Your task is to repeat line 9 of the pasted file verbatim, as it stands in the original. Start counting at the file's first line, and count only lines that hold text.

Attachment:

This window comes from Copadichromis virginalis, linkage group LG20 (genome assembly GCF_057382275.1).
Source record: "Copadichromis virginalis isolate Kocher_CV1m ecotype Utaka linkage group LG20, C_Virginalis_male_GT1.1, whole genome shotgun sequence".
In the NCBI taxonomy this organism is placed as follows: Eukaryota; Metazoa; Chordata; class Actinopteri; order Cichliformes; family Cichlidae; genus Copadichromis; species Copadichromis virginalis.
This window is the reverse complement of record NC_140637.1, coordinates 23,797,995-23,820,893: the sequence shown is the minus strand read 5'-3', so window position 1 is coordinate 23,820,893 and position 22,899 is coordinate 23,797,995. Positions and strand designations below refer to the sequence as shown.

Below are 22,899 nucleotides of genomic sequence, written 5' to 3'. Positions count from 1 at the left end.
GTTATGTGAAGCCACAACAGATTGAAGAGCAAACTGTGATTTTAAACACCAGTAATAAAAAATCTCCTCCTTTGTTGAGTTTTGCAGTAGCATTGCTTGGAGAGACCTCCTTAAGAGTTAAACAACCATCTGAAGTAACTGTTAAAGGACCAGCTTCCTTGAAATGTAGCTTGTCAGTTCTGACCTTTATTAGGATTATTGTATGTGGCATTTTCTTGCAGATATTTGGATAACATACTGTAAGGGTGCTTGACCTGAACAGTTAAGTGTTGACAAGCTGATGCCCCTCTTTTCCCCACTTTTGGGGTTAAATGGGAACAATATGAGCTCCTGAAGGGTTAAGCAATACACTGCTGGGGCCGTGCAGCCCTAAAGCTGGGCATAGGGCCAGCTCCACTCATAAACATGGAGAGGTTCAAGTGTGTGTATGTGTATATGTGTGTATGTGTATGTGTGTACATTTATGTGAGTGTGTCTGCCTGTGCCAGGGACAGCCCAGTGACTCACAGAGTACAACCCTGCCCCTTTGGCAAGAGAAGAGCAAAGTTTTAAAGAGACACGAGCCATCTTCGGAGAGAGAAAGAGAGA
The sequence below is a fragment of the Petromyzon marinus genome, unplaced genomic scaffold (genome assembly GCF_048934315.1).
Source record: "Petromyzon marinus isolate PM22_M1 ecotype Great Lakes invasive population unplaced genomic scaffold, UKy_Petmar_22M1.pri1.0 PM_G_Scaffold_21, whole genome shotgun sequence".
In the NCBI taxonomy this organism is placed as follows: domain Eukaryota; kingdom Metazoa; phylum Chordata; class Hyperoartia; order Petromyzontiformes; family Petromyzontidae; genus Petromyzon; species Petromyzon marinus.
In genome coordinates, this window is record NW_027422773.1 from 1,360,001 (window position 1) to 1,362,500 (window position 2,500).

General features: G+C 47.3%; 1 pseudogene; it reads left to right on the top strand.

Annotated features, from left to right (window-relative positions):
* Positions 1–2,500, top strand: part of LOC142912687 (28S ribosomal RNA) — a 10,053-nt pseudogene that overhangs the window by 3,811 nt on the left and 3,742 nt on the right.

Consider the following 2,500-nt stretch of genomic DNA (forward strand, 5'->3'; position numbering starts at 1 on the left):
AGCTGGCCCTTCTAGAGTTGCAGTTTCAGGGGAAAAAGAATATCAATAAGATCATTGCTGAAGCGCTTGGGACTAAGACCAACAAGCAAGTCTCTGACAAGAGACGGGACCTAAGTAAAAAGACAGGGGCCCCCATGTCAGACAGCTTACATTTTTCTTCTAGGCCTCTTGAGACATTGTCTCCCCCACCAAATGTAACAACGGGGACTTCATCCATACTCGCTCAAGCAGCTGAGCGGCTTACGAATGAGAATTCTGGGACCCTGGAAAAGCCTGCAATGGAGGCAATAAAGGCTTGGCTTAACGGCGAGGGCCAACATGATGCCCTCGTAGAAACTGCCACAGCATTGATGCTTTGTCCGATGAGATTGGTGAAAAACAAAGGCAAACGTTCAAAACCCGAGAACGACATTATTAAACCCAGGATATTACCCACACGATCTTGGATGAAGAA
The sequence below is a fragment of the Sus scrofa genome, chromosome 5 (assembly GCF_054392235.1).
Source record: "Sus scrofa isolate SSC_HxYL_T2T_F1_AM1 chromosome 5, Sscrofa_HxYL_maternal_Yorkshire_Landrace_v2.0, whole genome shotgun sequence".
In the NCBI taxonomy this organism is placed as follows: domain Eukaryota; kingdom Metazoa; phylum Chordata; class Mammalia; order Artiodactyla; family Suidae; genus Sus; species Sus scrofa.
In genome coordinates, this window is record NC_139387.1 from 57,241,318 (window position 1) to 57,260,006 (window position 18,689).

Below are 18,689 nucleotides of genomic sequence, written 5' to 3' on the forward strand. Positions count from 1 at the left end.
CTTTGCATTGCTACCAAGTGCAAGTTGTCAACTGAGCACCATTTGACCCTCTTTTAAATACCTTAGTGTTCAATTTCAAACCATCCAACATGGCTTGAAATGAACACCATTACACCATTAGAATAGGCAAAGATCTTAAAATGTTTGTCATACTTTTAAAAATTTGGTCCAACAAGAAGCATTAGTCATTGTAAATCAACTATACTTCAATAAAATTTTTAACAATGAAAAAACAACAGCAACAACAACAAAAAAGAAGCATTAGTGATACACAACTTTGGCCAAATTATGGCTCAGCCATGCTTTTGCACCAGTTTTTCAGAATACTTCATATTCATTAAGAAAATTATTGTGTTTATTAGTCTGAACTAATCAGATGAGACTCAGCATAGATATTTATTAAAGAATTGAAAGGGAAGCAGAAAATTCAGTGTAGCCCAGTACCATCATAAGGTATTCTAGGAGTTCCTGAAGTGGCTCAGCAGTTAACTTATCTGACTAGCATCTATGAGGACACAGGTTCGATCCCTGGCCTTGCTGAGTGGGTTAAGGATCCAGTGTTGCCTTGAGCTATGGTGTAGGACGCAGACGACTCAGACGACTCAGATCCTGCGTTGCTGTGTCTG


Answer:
In the NCBI taxonomy this organism is placed as follows: domain Eukaryota; kingdom Metazoa; phylum Chordata; class Hyperoartia; order Petromyzontiformes; family Petromyzontidae; genus Petromyzon; species Petromyzon marinus.